HOW THE CONSUMER PRICE INDEX IS CALCULATED

When the Bureau ~f Labor Statistics calculates the consumer price index and the inflation rate, it uses data on the prices of thousands of goods and services. To see exactly how these statistics are constructed, let’s consider a simple economy in which consumers buy only two goods hot dogs and table shows the five steps that the BLS follows.

TABLE 1 Calculating the Consumer Price Index and the inflation Rate: An Example
This table shows how to calculate the consumer price index and the inflation rate for a hypothetical economy in which consumers buy only hot dogs and hamburgers.

Fix the basket. Determine which prices are most important to the typical consumer, If the typical consumer buys more hot -dogs than hamburgers, then the price of hot dogs is more important than .the price of hamburgers and, therefore, should be given greater weight in measuring the cost of living The Bureau of Labor Statistics sets these weights by surveying consumers and finding the basket of goods and services that the typical consumer buys. In the example in the table! the typical consumer buys a basket’ of 4 hot dogs and 2 hamburgers.

Find the prices. Find”the prices of e~h of the goods and services in the basket for each point in time The table shows the prices , of hot dogs and-hamburgers for 3 different years Compute the basket s cost. Use the data on prices to calculate the cost of the basket of goods and services at different times. The table shows this calculation for each of the 3 years. Notice that only the prices in this calculation change. By keeping the basket of goods the same (4 hot dogs ‘and 2 hamburgers), we are isolating the effects of price changes from the effect of any quantity changes that might be occurring at the same time Choose a base year and compute the index.’ Designate one year as the base year, which is the benchmark against which other years are compared. (The choice of base year is as the index is used to measure changes in the cost of living.) Once the base year is chosen, the index is calculated as follows.

That is, the price of the basket of goods and services in each year is divided by the price of the basket in the base’ year, and this ratio is then multiplied by 100. The resulting number is the consumer price index In the example in’ the table, 2005 is the base year. In this year, the basket of hot dogs and hamburgers-costs \$8. Therefore, the price of the basket in all years is divided by \$8 and multiplied by 100. The consumer price index is 100 in 2005. (The index is always 100 in the base year.) The consumer price index is 175 in 2006. This means that the price of the basket in 2006 is 175 percent of its price in the base year. Put differently, a basket of goods that costs \$100 in the base year costs \$175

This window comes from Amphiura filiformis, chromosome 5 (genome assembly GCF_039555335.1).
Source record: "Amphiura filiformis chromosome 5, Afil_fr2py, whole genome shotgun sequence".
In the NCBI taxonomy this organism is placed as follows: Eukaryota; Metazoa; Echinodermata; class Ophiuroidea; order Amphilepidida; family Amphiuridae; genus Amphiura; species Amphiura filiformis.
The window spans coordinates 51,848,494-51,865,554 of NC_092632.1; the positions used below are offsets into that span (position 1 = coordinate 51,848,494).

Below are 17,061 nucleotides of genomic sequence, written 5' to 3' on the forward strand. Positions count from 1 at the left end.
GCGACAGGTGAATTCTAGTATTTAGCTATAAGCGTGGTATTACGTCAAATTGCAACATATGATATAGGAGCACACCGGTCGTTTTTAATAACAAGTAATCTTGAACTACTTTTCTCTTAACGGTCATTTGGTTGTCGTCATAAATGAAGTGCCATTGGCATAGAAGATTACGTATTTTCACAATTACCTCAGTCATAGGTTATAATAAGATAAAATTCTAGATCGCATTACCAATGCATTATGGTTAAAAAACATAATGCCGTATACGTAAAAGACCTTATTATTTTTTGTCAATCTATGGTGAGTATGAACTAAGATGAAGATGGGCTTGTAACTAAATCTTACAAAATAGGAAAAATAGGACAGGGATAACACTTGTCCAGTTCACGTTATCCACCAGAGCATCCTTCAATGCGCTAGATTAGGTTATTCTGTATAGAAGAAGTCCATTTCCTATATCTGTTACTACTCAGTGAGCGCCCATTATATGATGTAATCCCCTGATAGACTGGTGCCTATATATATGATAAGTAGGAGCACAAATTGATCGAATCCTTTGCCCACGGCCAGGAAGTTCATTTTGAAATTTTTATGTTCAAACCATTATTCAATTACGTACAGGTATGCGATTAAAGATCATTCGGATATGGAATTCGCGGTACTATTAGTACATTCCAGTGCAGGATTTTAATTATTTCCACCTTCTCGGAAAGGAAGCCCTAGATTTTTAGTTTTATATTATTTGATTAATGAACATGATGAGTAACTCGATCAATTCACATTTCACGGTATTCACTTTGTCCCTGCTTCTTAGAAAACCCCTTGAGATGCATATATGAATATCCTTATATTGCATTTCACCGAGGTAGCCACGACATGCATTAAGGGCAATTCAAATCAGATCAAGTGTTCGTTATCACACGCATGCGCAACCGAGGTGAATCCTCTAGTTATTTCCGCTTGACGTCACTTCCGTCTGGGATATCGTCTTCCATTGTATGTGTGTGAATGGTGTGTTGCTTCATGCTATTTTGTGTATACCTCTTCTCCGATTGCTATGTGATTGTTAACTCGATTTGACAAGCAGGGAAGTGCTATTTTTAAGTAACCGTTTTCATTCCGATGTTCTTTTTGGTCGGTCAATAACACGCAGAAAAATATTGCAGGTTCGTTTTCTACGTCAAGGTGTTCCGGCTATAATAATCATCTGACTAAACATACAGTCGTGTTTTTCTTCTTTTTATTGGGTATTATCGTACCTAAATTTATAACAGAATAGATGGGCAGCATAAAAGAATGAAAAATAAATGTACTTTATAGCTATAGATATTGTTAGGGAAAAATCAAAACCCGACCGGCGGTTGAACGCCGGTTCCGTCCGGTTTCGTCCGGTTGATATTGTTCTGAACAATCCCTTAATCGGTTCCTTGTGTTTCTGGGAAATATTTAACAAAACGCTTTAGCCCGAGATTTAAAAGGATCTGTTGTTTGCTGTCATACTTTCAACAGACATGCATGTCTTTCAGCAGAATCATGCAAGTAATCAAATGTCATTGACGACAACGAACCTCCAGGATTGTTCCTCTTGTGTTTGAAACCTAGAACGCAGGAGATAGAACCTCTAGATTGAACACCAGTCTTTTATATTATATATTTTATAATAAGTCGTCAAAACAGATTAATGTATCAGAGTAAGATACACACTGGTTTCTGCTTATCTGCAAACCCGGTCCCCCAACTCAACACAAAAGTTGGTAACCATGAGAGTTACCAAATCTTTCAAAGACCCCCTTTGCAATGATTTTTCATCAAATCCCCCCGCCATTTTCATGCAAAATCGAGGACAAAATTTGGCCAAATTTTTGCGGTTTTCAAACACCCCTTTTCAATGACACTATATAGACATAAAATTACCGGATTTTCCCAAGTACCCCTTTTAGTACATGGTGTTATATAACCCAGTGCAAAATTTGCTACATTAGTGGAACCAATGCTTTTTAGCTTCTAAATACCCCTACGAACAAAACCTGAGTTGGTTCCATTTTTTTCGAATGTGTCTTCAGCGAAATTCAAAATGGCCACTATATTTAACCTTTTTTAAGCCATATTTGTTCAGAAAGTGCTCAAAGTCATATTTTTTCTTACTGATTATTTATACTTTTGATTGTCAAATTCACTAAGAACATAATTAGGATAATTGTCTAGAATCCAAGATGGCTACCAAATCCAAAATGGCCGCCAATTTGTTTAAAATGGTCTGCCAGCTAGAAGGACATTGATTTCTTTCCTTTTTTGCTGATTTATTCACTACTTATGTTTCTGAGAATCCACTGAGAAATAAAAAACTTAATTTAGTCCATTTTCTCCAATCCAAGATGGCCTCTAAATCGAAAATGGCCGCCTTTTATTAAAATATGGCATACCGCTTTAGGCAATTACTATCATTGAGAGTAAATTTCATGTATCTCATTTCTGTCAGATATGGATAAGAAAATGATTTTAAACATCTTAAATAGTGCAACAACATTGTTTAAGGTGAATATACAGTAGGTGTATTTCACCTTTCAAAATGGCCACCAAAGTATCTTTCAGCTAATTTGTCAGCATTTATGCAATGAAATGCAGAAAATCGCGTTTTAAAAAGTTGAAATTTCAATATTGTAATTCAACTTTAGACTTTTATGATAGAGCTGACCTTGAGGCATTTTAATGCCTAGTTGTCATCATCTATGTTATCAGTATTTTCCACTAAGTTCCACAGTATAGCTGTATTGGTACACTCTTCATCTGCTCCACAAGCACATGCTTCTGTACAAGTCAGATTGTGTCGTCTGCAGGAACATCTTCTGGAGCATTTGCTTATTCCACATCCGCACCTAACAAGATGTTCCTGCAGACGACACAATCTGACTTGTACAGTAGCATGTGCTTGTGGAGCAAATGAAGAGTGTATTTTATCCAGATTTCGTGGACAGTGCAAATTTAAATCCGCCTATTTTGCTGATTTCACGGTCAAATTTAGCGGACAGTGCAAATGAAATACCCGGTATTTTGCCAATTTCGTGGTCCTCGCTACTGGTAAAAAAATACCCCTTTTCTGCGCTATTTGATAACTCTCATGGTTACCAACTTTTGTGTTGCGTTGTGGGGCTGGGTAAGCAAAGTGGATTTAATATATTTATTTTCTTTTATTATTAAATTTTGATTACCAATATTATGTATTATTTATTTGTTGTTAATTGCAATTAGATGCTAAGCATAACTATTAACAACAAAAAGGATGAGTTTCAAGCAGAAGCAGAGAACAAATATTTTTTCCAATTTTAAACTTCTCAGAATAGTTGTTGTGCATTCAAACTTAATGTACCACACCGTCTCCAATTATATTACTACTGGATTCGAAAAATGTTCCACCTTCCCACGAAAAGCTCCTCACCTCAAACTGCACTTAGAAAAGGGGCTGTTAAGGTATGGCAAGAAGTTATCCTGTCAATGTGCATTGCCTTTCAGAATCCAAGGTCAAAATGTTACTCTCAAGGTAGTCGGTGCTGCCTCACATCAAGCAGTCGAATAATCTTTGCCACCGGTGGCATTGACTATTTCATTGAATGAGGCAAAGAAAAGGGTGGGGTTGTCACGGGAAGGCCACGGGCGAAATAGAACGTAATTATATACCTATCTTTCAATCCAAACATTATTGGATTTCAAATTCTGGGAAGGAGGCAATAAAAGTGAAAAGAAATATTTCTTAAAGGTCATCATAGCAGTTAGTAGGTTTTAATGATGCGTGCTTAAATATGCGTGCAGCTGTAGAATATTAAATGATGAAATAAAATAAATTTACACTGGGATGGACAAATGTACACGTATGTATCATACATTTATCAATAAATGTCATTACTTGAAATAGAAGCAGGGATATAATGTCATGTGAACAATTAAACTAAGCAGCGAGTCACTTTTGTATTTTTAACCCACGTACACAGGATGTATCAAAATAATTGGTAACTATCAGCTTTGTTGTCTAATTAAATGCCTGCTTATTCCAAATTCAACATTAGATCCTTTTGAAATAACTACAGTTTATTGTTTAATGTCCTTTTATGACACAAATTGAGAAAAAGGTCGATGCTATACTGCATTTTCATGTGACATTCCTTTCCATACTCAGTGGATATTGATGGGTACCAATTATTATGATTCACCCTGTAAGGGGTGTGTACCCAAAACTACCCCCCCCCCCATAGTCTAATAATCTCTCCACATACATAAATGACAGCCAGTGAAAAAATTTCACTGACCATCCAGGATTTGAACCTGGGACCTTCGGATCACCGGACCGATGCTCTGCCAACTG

in 2006. Similarly, the consumer price index is 250 in 2007, indicating that the price level in 2007 is 250 percent of the price level in the base year  Compute the inflation rate. Use the consumer price index to calculate the inflation rate, which is the  percentage change in the price index from the preceding period. That is, the inflation rate between two consecutive years is computed as follows.

In our example, the inflation rate is 75 percent in 2006 and 43 percent in 2007  Although this example simplifies the real world by including only two goods, it shows how the Bureau of Labor Statistics computes the consumer price index and the inflation rate. The BLS collects and processes data on the prices of thousands of goods and services every month and, by following the five fore going. steps, determines how quickly the cost of living for the typical consumer is rising. When the BLS makes its monthly of the consumer price index, you can usually ,hear the number on the evening television news or see it in the next day’s newspaper. In addition to the consumer price index for the overall economy, the BLS calculates several other price indexes. It reports the index for specific metropolitan areas within the country (such as Boston, New York, and  Loss Angeles)’ and for some narrow categories 01 and services (such as food, clothing, and energy). It also calculates the. producer price index (PPI), which measures the cost of a basket of goods and services’ bought by firms rather than consumers. Because firms eventually pass on their costs to consumers in the form of higher consumer prices, changes in the producer price index are often thought to be useful in predicting changes in the consumer price index.

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